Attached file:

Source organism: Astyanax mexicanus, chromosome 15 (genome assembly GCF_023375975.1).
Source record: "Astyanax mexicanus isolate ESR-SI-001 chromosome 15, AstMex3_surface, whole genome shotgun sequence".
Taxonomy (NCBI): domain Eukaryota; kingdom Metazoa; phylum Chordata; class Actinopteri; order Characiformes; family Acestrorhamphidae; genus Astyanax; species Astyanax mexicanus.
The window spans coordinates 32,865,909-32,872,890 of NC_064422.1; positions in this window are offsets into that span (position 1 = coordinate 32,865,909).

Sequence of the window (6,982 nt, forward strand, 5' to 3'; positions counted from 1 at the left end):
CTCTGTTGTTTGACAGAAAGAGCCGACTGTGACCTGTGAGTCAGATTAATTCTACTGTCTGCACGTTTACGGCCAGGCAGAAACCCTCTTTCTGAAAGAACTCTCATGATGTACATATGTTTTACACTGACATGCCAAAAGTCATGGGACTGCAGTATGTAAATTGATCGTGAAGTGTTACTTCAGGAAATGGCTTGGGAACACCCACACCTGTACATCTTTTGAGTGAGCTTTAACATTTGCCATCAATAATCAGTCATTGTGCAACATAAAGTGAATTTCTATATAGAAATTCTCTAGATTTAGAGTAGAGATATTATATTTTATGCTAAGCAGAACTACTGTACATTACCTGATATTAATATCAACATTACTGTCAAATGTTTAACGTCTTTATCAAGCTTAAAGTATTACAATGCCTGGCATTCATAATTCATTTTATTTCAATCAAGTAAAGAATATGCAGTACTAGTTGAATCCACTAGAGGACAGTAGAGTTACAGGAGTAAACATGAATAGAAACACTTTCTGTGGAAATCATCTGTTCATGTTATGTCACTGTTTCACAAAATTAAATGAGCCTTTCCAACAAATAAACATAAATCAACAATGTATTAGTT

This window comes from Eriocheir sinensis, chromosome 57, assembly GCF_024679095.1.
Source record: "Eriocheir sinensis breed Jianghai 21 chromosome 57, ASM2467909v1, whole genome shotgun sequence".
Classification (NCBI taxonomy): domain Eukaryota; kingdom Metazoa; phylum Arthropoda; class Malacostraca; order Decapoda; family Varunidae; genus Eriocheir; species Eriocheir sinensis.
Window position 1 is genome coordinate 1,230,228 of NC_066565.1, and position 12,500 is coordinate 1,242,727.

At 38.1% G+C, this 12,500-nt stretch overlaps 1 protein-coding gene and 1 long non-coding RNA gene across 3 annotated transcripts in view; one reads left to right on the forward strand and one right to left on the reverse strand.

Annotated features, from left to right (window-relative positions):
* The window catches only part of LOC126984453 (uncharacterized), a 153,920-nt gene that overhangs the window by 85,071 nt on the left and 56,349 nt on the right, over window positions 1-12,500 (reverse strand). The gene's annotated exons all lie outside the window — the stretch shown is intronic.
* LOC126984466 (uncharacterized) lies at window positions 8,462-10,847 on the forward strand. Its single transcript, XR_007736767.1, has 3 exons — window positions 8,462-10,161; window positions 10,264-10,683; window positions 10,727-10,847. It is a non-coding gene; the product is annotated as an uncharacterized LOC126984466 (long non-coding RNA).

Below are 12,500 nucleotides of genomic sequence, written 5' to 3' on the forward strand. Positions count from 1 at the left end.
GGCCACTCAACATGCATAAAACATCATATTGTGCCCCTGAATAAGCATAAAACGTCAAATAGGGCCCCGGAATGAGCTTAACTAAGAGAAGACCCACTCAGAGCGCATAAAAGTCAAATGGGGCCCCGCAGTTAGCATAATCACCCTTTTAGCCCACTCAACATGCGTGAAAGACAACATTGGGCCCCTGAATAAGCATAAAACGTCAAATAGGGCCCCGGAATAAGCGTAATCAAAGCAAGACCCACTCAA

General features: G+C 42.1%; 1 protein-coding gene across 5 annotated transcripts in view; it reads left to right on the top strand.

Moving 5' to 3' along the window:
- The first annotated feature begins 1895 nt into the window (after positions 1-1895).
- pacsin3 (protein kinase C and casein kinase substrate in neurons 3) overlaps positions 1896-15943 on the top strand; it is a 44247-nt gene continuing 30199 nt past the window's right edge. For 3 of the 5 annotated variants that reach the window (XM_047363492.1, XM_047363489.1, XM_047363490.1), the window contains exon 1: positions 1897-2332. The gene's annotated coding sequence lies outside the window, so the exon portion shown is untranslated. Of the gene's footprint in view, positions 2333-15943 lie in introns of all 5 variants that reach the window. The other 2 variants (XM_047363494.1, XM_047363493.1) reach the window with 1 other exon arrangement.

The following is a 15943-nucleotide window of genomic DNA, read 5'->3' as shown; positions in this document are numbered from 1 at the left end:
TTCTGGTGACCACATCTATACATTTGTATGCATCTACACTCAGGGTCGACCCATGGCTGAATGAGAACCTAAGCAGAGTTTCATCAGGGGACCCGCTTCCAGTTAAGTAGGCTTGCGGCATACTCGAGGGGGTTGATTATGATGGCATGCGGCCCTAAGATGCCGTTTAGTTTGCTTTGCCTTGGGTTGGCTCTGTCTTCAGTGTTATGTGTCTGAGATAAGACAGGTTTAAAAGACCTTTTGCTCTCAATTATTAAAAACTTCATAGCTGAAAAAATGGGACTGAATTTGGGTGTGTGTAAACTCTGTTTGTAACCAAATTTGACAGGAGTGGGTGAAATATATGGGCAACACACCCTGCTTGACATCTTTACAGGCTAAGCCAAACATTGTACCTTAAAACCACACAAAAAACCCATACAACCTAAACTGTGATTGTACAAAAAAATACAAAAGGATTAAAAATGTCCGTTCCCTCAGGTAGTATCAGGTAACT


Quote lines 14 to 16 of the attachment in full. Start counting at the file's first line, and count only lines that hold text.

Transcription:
* LOC126984466 (uncharacterized) lies at window positions 8,462-10,847 on the forward strand. Its single transcript, XR_007736767.1, has 3 exons — window positions 8,462-10,161; window positions 10,264-10,683; window positions 10,727-10,847. It is a non-coding gene; the product is annotated as an uncharacterized LOC126984466 (long non-coding RNA).

Below are 12,500 nucleotides of genomic sequence, written 5' to 3' on the forward strand. Positions count from 1 at the left end.
GGCCACTCAACATGCATAAAACATCATATTGTGCCCCTGAATAAGCATAAAACGTCAAATAGGGCCCCGGAATGAGCTTAACTAAGAGAAGACCCACTCAGAGCGCATAAAAGTCAAATGGGGCCCCGCAGTTAGCATAATCACCCTTTTAGCCCACTCAACATGCGTGAAAGACAACATTGGGCCCCTGAATAAGCATAAAACGTCAAATAGGGCCCCGGAATAAGCGTAATCAAAGCAAGACCCACTCAA